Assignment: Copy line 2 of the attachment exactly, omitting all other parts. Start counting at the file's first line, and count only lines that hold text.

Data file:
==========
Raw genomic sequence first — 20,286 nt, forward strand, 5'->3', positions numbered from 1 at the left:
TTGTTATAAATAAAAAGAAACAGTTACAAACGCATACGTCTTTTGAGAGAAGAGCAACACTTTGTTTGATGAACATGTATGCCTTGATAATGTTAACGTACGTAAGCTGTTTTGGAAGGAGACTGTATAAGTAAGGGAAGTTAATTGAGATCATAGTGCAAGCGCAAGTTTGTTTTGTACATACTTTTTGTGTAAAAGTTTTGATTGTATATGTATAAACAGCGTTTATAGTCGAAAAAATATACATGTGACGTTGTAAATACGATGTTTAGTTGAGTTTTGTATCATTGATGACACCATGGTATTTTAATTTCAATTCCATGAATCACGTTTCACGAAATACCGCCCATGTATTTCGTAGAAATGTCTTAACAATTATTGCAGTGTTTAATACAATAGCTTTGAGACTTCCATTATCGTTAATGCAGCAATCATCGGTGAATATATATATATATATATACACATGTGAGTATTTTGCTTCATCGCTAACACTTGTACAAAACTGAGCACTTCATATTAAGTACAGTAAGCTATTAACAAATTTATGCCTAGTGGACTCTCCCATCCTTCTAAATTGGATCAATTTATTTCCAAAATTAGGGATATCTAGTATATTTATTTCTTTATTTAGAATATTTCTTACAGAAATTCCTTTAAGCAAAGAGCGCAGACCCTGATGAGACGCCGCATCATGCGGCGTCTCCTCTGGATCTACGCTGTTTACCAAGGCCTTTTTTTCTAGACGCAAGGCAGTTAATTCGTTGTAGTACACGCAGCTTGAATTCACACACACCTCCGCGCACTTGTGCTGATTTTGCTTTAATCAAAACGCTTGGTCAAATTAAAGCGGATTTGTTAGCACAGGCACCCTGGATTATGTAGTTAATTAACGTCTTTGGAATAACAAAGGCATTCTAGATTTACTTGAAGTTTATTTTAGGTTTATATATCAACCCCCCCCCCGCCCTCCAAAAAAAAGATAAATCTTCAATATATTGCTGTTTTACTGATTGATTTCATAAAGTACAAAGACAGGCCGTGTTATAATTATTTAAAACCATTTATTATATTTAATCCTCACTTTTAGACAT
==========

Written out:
TTGTTATAAATAAAAAGAAACAGTTACAAACGCATACGTCTTTTGAGAGAAGAGCAACACTTTGTTTGATGAACATGTATGCCTTGATAATGTTAACGTACGTAAGCTGTTTTGGAAGGAGACTGTATAAGTAAGGGAAGTTAATTGAGATCATAGTGCAAGCGCAAGTTTGTTTTGTACATACTTTTTGTGTAAAAGTTTTGATTGTATATGTATAAACAGCGTTTATAGTCGAAAAAATATACATGTGACGTTGTAAATACGATGTTTAGTTGAGTTTTGTATCATTGATGACACCATGGTATTTTAATTTCAATTCCATGAATCACGTTTCACGAAATACCGCCCATGTATTTCGTAGAAATGTCTTAACAATTATTGCAGTGTTTAATACAATAGCTTTGAGACTTCCATTATCGTTAATGCAGCAATCATCGGTGAATATATATATATATATATACACATGTGAGTATTTTGCTTCATCGCTAACACTTGTACAAAACTGAGCACTTCATATTAAGTACAGTAAGCTATTAACAAATTTATGCCTAGTGGACTCTCCCATCCTTCTAAATTGGATCAATTTATTTCCAAAATTAGGGATATCTAGTATATTTATTTCTTTATTTAGAATATTTCTTACAGAAATTCCTTTAAGCAAAGAGCGCAGACCCTGATGAGACGCCGCATCATGCGGCGTCTCCTCTGGATCTACGCTGTTTACCAAGGCCTTTTTTTCTAGACGCAAGGCAGTTAATTCGTTGTAGTACACGCAGCTTGAATTCACACACACCTCCGCGCACTTGTGCTGATTTTGCTTTAATCAAAACGCTTGGTCAAATTAAAGCGGATTTGTTAGCACAGGCACCCTGGATTATGTAGTTAATTAACGTCTTTGGAATAACAAAGGCATTCTAGATTTACTTGAAGTTTATTTTAGGTTTATATATCAACCCCCCCCCCGCCCTCCAAAAAAAAGATAAATCTTCAATATATTGCTGTTTTACTGATTGATTTCATAAAGTACAAAGACAGGCCGTGTTATAATTATTTAAAACCATTTATTATATTTAATCCTCACTTTTAGACAT